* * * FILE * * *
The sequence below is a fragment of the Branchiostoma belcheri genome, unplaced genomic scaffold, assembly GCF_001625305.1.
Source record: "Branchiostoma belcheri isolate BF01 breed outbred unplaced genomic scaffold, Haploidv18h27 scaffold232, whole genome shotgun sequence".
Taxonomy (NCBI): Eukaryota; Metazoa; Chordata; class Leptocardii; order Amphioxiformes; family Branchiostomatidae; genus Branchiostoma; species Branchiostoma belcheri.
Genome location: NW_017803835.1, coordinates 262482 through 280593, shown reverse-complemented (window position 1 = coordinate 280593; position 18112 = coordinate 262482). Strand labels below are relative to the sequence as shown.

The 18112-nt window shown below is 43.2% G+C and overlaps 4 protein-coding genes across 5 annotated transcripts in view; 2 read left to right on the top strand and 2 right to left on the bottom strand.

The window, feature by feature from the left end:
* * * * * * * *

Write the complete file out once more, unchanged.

The sequence below is a fragment of the Branchiostoma belcheri genome, unplaced genomic scaffold, assembly GCF_001625305.1.
Source record: "Branchiostoma belcheri isolate BF01 breed outbred unplaced genomic scaffold, Haploidv18h27 scaffold232, whole genome shotgun sequence".
Taxonomy (NCBI): Eukaryota; Metazoa; Chordata; class Leptocardii; order Amphioxiformes; family Branchiostomatidae; genus Branchiostoma; species Branchiostoma belcheri.
Genome location: NW_017803835.1, coordinates 262482 through 280593, shown reverse-complemented (window position 1 = coordinate 280593; position 18112 = coordinate 262482). Strand labels below are relative to the sequence as shown.

The 18112-nt window shown below is 43.2% G+C and overlaps 4 protein-coding genes across 5 annotated transcripts in view; 2 read left to right on the top strand and 2 right to left on the bottom strand.

The window, feature by feature from the left end: